Welcome to The Pauley Principle!

The Pauli Principle, named for Wolfgang Pauli, deals with atoms and electron-sharing that results in new, stronger bonds. Think 2 parts hydrogen and 1 part oxygen, a shared delectable (!) electron and VOILA! Water!

Similarly, when you prepare whole food to share with family and friends, especially foods you've grown, something amazing happens. Meals become tastier and healthier. Your soul, not just your stomach, becomes fulfilled. You live life more abundantly as a result. During a shared meal, the bonds that people create grow stronger and become something new: GREATER than the sum of the parts! I give you The Pauley Principle.

Wednesday, March 23, 2011

Pleasantville Meets Farmville

The notion of sustainable living is catching on and many people are going beyond the tomato pot on the patio! Despite zoning regulations and city council grumblings, American people throughout the country and into the suburbs, from Boston to Minneapolis and far beyond the midwest, are stretching their arms, using their muscles, testing their freedom and independence, and discovering that chickens make great pets. They're easy to care for and, added benefit, they lay eggs! The craze is spreading so much that Chickiwiki is looking for contributing writers to keep up with demand. Check them out at http://raisingchickens.wetpaint.com/.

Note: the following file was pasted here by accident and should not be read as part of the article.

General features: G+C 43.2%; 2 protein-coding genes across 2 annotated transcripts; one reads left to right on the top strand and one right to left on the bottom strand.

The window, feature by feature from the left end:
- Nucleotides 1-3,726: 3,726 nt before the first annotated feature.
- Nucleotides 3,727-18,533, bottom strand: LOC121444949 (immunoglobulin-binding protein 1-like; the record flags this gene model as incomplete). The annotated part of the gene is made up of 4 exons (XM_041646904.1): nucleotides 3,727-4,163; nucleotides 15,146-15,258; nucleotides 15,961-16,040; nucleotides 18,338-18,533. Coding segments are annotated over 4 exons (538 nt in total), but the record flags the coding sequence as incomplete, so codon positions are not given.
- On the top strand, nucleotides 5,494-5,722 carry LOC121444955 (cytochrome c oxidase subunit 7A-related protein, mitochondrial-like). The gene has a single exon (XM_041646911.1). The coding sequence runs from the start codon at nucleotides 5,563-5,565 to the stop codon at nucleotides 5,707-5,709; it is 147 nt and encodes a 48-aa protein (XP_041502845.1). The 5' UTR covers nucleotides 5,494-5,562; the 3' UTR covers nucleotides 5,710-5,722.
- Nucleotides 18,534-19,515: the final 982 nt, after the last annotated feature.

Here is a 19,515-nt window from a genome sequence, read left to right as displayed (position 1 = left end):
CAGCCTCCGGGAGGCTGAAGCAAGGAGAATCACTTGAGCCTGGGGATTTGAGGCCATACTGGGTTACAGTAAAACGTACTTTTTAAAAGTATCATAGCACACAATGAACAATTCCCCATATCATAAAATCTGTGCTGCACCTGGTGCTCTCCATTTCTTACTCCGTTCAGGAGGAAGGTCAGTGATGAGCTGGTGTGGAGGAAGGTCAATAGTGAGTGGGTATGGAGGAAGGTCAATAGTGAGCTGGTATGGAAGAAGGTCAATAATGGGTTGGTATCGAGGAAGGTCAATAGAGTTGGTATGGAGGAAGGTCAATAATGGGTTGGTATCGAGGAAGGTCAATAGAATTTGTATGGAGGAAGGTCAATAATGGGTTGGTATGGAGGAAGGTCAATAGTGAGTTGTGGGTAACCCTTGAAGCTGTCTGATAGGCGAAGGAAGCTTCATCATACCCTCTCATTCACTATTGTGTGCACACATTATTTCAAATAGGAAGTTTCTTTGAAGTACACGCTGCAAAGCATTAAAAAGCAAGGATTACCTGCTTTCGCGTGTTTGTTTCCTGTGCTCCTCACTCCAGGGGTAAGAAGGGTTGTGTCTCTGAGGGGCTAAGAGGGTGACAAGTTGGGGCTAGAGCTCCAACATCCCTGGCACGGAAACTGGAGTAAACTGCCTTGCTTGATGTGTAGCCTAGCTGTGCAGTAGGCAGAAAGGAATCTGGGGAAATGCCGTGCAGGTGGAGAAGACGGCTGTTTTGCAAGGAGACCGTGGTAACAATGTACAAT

When I think of this, I am reminded of Foghorn Leghorn, that big lovable barnyard rooster of the cartoon era of days gone by. Not so, this new breed of farmers. The ones who want eggs can't get eggs from a rooster, and a rooster can upset the eggbasket in more ways than one! Instead, some are turning their backyards into a chicken run. That shed in the backyard may actually be a chicken coop. And an extra bathtub may be where they incubate their chicks!

Largely, this suburban farming is in response to the light shed on egg production by humane societies and chicken rescuers. Ironically, some chicken rescue farms become overloaded in autumn when people realize that chickens may not be that easy to care for and they have no way to protect their laying hens or banty rooster during the cold winter months.

I thought my husband had had enough of both eggs and chickens, having grown up on a 2500-chicken farm, where hens had reign over a full barn with a small barnlot to roam, minus good old Foghorn. No, just recently my husband decided a couple of dozen laying hens would take care of our growing family. He is now turning the farm back to the chickens, nonprofit this time. He's resurrected the old farming how-to books and compared them with the new-fangled internet sites that talk about chickens as pets, complete with names and accessories, and will soon be ready to start up his "chicken farm". 

Whether you've had chickens or an anecdote, please share with me and my other readers.

1 comment:

  1. I remember when I'd spend the night at Bobbi Groves' house. They had a bunch of chickens and we'd go get the eggs. Just yesterday, someone was telling me how good fresh eggs are. I don't think I could personally handle chickens. But, I'd like to try some fresh eggs.